All Clear.

A friend recently forwarded a link to "Culture Eats Strategy for Lunch," Shawn Parr's contribution to the Fast Company blog. The title, of course, is a riff on Peter Drucker's famous maxim that "Culture eats strategy for breakfast." (But then Drucker was probably more of a morning person.) As I consult and conduct workshops with hundreds of companies in the digital advertising and marketing world, the wisdom and urgency of this shared theme is inescapable.

As the marketplace continues to morph and convulse at an astonishing pace, company leaders and sales managers are constantly adjusting their strategies, if not changing them outright. But as wrenching and deep as these strategic shifts may appear at ground level, most end up having little or no lasting effect. Like a house built on sand, they lack the solid foundation that a quality culture can provide. Parr rightly points out that "culture" is misunderstood (considered intangible and fluffy) and mismanaged (relegated to Human Resources) in most companies and in most industries. But I think it's a particularly acute shortcoming in our world....and I think I know why.

Prisoners of Our Own Success. Many digital CEOs and sales leaders came into their own during times of prosperity. It all came together for us "in the day," so everybody just do what we're doing and we'll all be OK.

Rapid Ascent, Rapid Change. Ironically, we point to the pace of change and rapid buildout of our companies - the very reasons we so desperately need to establish cultures - as the reason we can't afford the time to develop them. Culture is something we'll focus on once we're established.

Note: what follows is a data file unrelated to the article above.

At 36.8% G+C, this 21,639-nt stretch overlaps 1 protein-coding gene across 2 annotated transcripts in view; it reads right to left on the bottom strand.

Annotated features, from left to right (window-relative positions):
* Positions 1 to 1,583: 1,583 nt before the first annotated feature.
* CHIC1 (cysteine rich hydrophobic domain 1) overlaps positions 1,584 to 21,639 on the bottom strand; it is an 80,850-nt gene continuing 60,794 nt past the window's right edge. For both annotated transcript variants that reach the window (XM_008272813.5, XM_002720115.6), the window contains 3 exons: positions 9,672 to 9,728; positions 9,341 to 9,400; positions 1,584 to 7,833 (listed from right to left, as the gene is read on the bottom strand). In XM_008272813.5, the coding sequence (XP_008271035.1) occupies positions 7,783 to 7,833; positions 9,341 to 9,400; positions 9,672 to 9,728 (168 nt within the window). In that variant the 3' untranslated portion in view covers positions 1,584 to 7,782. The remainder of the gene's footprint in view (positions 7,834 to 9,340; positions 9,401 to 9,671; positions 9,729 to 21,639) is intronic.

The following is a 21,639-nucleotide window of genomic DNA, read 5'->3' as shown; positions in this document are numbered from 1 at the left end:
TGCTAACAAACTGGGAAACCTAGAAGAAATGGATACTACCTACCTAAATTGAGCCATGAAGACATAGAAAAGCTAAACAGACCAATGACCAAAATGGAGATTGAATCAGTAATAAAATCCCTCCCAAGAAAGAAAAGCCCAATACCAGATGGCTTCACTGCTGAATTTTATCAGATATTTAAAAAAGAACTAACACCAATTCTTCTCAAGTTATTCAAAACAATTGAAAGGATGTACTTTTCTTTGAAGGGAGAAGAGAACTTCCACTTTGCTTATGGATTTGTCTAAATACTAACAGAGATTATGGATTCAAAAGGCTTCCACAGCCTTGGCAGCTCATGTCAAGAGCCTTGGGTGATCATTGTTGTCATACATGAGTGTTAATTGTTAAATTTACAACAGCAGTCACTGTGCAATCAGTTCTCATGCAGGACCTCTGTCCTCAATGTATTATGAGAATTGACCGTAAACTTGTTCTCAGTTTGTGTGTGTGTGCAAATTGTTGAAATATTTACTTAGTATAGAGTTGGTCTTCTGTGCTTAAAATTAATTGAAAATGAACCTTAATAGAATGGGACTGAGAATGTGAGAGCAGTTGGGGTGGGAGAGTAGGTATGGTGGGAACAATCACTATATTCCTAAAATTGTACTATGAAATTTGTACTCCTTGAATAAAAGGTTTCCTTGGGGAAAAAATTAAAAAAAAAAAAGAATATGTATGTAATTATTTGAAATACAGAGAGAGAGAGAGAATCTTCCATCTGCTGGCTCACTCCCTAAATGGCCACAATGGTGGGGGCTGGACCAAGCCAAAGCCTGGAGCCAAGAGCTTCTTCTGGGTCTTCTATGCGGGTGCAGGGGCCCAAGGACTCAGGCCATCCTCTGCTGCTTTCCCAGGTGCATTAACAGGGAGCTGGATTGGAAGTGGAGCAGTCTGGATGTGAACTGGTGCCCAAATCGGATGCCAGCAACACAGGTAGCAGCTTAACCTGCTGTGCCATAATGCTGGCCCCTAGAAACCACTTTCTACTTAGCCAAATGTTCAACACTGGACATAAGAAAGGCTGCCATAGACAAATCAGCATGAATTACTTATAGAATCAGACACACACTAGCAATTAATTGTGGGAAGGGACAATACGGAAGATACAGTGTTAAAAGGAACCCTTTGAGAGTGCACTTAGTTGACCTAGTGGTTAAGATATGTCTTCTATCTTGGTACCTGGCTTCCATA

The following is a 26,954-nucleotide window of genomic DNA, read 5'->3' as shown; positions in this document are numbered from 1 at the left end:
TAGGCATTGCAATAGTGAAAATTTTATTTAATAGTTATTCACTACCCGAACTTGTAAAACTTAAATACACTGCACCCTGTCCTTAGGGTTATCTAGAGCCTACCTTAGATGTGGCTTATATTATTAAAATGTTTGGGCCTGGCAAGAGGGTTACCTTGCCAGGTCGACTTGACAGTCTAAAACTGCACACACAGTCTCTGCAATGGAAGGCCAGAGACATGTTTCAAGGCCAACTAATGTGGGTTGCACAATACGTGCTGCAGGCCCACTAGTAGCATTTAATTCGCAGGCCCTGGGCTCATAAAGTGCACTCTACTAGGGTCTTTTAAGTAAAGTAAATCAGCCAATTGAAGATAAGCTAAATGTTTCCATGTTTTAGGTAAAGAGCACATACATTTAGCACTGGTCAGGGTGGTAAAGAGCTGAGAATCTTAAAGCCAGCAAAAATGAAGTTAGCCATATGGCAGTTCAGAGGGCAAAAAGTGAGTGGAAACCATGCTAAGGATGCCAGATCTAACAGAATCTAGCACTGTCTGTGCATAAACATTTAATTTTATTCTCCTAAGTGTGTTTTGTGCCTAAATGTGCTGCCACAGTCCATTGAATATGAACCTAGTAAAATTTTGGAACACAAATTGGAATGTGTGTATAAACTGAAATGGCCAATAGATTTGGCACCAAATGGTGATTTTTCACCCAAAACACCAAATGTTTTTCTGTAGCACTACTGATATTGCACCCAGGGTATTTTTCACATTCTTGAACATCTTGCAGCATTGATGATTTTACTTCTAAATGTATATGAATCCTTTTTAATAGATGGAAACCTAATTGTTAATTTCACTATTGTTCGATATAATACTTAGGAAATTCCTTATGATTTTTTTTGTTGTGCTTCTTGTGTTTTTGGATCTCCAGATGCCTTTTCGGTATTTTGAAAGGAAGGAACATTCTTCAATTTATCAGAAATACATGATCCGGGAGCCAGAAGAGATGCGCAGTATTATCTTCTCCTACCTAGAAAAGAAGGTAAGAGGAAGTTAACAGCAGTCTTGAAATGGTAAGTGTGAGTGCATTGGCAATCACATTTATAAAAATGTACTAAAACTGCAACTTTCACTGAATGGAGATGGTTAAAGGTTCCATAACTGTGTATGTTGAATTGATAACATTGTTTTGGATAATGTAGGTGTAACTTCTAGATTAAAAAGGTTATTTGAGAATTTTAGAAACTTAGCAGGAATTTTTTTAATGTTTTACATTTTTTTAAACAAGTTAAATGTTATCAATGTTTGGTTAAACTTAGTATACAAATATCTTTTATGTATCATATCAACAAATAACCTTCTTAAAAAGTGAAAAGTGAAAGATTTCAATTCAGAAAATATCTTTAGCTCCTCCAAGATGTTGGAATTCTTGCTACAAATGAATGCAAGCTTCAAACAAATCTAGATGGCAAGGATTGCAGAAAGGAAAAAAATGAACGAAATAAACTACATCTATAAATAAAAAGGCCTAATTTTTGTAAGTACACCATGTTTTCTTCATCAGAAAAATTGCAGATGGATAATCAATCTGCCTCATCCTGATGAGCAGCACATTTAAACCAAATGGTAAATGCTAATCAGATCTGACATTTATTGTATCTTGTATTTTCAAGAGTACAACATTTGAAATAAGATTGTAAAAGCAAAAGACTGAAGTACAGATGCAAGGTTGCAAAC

Perhaps some of this is inescapable: given our backgrounds and the ever-changing landscape, maybe textbook culture development isn't attainable. (I don't completely believe this, but I'll go with it for now.) But maybe it's time to meet Peter Drucker halfway and focus on the one principle that will establish a beachhead of stable culture within most any company or team.


In "The One Thing You Need to Know," Marcus Buckingham points out that great leaders may not always be right, but they are always clear. And the thing they are most clear about is "Who Does Our Company Serve?" There's only one right answer, but you're likely to hear a half dozen if you informally poll your team members. A clear statement like "We serve brands" will go a long way. While you're at it, here are a two more topics on which you should be aim to be especially clear:

What Business Are We In? The railroads famously got this wrong. Had they said "logistics and transportation" instead of "running trains," they'd be FedEx and Delta Airlines today.

How Do We Create Value? The operative word here is "create." The answer to this question is often masked by the mindless pursuit of product advancement. Far more often, we create value through service innovation, insight generation and synthesis. Good topic to spend some time on.

You may not be in a position to establish the culture of a Starbucks, Zappo's or Home Depot, but you can convene your management team for a couple of hours around these three points of clarity. If you don't, you may just continue throwing strategies at the problem without ever addressing its underlying cause.